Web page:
In June 2012, a team of researchers from the University of Wisconsin published a paper in the journal Nature about airborne transmission of H5N1 influenza, or bird flu, in ferrets. The article changed the way the United States and nations around the world approached manmade biological threats.
This was not the researchers’ intent.
The team had altered the virus’s amino acid profile, allowing it to reproduce in mammal lungs, which are a bit colder than bird lungs. That small change allowed the virus to be transmitted via coughing and sneezing, and it solved the riddle of how H5N1 could become airborne in humans.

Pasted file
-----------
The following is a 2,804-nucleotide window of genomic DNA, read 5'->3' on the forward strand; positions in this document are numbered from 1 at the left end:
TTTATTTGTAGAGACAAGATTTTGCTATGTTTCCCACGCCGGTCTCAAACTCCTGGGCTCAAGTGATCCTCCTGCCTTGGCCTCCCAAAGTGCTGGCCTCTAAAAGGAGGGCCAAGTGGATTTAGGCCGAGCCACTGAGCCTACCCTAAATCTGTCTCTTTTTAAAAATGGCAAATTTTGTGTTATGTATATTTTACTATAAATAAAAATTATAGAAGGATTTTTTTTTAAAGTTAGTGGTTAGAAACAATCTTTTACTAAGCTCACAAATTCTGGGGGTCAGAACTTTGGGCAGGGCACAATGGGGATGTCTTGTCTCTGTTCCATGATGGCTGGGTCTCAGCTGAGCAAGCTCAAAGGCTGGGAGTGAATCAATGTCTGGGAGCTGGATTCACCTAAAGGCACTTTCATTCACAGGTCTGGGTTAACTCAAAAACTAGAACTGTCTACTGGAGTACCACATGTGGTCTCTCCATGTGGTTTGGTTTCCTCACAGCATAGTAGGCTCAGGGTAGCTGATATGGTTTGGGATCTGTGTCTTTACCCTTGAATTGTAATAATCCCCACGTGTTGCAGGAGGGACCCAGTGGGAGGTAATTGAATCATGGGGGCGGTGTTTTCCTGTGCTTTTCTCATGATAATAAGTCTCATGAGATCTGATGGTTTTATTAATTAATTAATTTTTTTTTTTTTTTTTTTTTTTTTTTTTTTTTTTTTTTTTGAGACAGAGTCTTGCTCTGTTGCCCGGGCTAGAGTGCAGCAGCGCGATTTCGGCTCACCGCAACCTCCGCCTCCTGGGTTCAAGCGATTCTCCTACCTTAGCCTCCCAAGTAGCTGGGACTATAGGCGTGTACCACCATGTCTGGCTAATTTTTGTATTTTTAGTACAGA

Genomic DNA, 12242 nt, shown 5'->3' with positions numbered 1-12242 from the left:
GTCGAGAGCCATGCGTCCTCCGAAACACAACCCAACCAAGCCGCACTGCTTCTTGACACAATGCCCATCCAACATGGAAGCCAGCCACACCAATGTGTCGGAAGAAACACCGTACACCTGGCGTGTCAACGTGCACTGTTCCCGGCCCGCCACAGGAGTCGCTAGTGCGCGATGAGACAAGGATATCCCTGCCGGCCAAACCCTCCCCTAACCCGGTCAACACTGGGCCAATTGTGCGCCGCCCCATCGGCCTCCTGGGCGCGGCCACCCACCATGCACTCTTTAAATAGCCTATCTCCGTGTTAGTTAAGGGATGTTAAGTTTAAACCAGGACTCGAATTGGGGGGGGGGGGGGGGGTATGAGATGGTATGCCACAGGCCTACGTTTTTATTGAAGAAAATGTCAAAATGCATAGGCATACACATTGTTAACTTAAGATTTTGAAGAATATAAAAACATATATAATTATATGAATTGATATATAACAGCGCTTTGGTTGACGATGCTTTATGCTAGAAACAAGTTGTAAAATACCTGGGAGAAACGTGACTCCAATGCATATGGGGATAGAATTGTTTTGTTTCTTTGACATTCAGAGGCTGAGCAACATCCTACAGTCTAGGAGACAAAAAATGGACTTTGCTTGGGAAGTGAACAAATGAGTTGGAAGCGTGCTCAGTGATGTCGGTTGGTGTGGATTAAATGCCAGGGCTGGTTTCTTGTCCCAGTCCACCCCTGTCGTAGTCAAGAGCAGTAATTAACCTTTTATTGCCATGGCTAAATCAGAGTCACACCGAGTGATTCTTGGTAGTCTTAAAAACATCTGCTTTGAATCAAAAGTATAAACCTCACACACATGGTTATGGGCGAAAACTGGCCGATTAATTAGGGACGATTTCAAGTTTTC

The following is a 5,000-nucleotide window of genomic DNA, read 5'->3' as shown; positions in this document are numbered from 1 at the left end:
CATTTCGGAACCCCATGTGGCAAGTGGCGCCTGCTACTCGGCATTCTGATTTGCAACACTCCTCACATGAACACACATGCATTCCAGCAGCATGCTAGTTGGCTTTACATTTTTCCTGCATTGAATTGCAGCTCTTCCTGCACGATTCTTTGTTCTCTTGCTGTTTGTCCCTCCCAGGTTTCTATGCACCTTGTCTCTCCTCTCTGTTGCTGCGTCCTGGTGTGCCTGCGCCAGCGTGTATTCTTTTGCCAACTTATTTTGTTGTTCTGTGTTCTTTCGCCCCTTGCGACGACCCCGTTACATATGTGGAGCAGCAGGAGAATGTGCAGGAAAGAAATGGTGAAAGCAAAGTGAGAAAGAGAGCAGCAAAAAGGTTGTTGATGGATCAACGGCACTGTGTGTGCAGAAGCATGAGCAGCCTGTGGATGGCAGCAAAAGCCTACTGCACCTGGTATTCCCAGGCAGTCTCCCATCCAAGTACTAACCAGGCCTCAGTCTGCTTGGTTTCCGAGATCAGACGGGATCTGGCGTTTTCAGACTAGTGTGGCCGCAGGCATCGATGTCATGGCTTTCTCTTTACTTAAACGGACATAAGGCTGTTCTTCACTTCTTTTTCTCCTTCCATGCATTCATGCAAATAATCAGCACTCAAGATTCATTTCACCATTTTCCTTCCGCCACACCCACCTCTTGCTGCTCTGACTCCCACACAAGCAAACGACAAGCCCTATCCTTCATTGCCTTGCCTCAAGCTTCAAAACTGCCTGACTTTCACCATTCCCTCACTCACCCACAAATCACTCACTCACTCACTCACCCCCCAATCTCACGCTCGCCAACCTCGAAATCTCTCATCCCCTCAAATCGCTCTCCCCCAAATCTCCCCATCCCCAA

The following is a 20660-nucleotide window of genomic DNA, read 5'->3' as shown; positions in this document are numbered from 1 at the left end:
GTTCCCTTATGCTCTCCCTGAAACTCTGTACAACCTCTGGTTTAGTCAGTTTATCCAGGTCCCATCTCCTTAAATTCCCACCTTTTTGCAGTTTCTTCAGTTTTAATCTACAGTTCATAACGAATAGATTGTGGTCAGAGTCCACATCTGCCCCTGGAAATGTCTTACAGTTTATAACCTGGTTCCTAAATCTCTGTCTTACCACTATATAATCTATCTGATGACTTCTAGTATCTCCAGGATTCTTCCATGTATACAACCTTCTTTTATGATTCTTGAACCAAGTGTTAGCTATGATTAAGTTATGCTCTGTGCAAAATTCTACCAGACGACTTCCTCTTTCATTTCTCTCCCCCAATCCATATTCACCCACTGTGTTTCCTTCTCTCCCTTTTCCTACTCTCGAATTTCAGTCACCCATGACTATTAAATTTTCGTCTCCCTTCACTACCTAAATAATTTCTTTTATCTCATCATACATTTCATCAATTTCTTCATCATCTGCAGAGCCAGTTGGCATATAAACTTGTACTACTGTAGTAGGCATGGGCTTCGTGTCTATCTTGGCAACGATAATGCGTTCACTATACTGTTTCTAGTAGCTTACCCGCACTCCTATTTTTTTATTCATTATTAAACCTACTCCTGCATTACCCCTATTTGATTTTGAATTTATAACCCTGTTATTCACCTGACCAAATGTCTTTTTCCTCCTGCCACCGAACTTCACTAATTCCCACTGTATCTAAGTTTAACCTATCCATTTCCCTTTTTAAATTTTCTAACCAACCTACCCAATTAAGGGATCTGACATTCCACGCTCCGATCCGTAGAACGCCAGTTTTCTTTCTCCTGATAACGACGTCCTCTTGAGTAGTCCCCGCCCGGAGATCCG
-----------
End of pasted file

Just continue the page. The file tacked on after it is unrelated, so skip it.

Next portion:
The U.S. government initially supported the work through grants, but members of Congress, among other critics around the world, responded to the publication of the research with alarm and condemnation. A New York Times editorial described the experiment and similar research conducted in the Netherlands, eventually published in the journal as “An Engineered Doomsday.” So the researchers agreed to a voluntary moratorium on their findings. In October, the White House Office of Science and Technology Policy announced that it would halt funding for research into how to make diseases more lethal — so-called “gain-of-function” studies — and asked anyone doing such research on deadly diseases to cease and desist.